More than wider hipsThe new-for-2020 Widebody adds 3.5 inches of width compared to the standard Charger. In addition to the fender flares, the Widebody gets a unique front fascia with a mail-slot grille providing more direct route radiator cooling, as well as a new rear spoiler and side sills to better blend with the added width. The result is a more menacing design that gets many nods of approval wherever this sedan goes.Besides a more hulking stance, the wider exterior shell allows for the installation of thicker wheels and tires. In the Hellcat’s case, the previously standard 20-by-9.5-inch wheels wrapped with 275/40-series tires are replaced by 20-by-11-inch wheels covered in 305/50-series rubber.
2020 Dodge Charger SRT Hellcat Widebody: Sharper looks and handling
See all photos
A new wheel and tire package also means the engineers had to rework the Hellcat’s suspension, resulting in new tuning for the three-mode Bilstein adaptive dampers, 32% stiffer front springs and larger anti-roll bars. Other chassis tweaks include a multimode electric power steering system in place of the old full-hydraulic setup, as well as brake upgrades with six-piston front Brembo calipers biting down on 15.4-inch, two-piece rotors.What’s the result of chassis revisions and meatier rubber? A much more competent Charger that instills more confidence through corners. With Track mode activated, steering response is nearly immediate, and the dampers keep the 4,587-pound big boy from being clumsy in turns. The Pirelli P Zero tires’ wider contact patches give the Charger commendable stick before the fronts begin plowing forward, and brake muscle is stout, quickly getting the car slowed down. Where the Charger’s size can’t be disguised is under braking and side-to-side weight transfers, but avoid slalom exercises and you’ll be fine.
The Hellcat Widebody is stiff in Track mode, transmitting impacts from every road rut into the cabin. Additionally, in Track mode, the steering weight is on the heavy side for street use — unless you want Popeye-sized forearms. Summon the Hellcat’s Sport setting for the best balance of performance and comfort. You’ll want Street mode for the gentlest behavior, but be forewarned that ride quality isn’t magic-carpet cushy and the steering still has quite a bit of weight with a small dead spot on center.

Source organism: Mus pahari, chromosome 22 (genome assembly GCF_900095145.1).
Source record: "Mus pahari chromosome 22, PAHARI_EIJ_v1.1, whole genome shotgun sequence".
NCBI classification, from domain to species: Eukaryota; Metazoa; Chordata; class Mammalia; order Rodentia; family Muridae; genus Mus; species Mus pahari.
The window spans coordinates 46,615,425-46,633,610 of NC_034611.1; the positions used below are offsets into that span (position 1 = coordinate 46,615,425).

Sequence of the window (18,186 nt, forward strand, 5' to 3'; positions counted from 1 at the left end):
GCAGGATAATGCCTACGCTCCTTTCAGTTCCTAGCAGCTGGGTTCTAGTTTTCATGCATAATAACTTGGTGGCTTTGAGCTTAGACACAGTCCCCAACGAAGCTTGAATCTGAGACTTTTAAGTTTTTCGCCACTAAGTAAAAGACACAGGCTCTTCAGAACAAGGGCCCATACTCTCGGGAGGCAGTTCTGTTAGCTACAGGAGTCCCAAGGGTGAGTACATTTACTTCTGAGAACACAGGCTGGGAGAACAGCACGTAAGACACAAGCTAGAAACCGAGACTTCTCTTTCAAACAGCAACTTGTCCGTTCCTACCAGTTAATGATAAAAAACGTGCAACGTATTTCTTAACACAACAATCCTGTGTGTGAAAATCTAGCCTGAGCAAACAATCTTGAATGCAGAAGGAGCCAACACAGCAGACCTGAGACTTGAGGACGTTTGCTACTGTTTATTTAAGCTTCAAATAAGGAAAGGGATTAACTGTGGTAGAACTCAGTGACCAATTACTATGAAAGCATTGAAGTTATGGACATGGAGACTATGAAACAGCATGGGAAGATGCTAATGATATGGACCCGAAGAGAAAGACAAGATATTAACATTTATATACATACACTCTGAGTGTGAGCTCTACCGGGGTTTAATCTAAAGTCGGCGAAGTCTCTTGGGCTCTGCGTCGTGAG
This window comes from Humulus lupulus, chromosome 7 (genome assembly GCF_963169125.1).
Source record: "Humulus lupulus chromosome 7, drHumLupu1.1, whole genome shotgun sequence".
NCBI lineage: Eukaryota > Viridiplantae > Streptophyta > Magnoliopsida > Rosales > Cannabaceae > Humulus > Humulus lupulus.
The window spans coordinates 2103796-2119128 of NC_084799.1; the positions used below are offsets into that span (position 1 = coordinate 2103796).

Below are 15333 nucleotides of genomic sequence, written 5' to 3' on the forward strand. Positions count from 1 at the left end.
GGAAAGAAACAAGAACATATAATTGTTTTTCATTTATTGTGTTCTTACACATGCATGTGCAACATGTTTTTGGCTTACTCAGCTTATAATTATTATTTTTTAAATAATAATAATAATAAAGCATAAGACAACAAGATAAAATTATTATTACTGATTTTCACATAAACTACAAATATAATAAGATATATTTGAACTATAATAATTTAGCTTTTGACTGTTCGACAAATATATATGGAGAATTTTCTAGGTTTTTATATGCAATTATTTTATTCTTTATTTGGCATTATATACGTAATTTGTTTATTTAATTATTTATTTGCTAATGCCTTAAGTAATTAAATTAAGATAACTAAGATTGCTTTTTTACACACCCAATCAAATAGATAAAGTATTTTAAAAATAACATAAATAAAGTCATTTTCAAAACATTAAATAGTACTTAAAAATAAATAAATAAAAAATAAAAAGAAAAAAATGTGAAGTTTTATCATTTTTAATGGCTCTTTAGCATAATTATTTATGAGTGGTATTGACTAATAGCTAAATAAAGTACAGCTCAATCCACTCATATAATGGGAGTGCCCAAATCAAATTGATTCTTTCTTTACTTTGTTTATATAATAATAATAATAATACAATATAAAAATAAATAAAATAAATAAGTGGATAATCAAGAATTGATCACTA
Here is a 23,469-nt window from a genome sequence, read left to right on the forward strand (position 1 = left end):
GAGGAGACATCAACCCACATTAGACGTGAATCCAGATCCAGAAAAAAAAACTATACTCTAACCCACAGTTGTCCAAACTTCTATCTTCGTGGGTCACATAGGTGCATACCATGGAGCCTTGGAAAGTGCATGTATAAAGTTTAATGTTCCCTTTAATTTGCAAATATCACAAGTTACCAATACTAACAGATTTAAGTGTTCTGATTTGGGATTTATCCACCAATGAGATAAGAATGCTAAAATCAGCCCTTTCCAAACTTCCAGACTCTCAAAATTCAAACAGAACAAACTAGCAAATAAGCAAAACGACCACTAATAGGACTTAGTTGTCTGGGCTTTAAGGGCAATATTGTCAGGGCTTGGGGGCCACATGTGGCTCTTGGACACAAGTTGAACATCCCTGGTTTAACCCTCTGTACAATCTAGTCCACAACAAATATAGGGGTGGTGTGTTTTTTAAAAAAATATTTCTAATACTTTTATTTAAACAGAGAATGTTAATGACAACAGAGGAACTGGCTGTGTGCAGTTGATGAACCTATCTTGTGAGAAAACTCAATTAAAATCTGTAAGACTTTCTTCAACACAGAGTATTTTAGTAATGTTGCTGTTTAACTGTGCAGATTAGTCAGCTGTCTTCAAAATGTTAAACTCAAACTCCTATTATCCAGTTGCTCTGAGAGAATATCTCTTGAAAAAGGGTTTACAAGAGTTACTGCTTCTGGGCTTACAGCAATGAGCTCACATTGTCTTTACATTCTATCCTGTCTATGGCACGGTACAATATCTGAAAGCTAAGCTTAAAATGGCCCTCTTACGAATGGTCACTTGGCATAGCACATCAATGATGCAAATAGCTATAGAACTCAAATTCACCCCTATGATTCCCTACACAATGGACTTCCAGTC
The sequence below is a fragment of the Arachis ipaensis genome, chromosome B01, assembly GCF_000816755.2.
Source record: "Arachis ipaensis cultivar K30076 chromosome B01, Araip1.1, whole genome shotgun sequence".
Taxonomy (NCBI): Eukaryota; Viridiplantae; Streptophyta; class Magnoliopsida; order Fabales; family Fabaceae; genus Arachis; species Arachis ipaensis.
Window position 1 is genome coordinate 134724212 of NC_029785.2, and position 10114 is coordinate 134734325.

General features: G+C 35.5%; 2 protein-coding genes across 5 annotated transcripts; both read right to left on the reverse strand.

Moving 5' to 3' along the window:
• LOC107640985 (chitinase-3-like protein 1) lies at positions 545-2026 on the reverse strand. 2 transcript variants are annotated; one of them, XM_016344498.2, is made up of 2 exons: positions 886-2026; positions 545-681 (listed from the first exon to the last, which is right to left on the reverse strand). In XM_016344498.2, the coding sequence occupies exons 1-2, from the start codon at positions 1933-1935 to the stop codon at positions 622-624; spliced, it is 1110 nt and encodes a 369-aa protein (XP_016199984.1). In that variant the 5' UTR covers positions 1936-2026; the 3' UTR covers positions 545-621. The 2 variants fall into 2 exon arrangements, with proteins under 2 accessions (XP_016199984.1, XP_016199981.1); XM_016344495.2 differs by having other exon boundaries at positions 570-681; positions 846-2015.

A wider body allows for the installation of wider tires.
Supercharged centerpieceVisual and handling changes aside, the main reason anyone buys a Hellcat is for the 6.2-liter supercharged Hemi V8 under the hood. It still makes 707 horsepower and 650 pound-feet of torque for 2020, but hold out for a 2021 model and you’ll get 717 hp in the Hellcat and 797 hp in the new Charger SRT Hellcat Redeye. The more powerful 2021 SRT Chargers won’t arrive in dealers until Spring, meaning if you want a Hellcat now, it’s going to be an example with 707 horses, which is difficult to pooh-pooh. Not with a 0-to-60-mph time of 3.6 seconds and a 10.96-second quarter-mile run. The Charger Hellcat is a brute that makes the right noises burbling at idle, which becomes supercharger whine during acceleration with a menacing exhaust note to boot. Throttle response is nearly instant, and a tidal wave of power is available at all parts of the rev band to forcefully push this sedan forward or spin the rear tires for smokey burnouts and donuts.The supercharged V8 is still the star of the Hellcat show.
Power is routed to the Hellcat’s rear wheels through an eight-speed automatic transmission that, in Track mode, rips off rapid but not completely seamless shifts. You can shift it yourself with the steering wheel-mounted paddles, which offer respectable response to commands and rev-matching on downshifts. My advice is to let the computer do all the shifting, though, because the transmission is nicely programmed. For the times you aren’t trying to find a nice piece of pavement on which to perform smoke shows, the Street setting gives the drivetrain a more mellow personality. Gearbox shifts are smoother and slightly muted. Not surprisingly, the biggest strike against the Charger SRT is poor fuel economy, which is apparent with how rapidly the fuel gauge needle drops. EPA fuel economy estimates have this 707-hp beast returning 12 miles per gallon in the city and 21 mpg on the highway — numbers low enough for the Charger to be slapped with a $2,100 gas guzzler tax. Does that matter to a typical Hellcat shopper? Not likely.Same as it ever wasInside is where the Charger is showing its age. It’s roomy, with a straightforward layout and clearly marked controls. The front bucket seats are comfortable with generous side bolsters and trimmed with nice leather, while lots of soft-touch surfaces, an optional suede headliner and real carbon fiber trim bring some premium touches to this test car. There’s also a nice big trunk in the back with 16.5 cubic feet of space. Unfortunately, the interior design is a bit stale now and there are some budget-rate areas, such as the hollow window controls and flimsy plastic lower door panel compartments.The cabin is getting long in tooth, but the infotainment technology is still on point.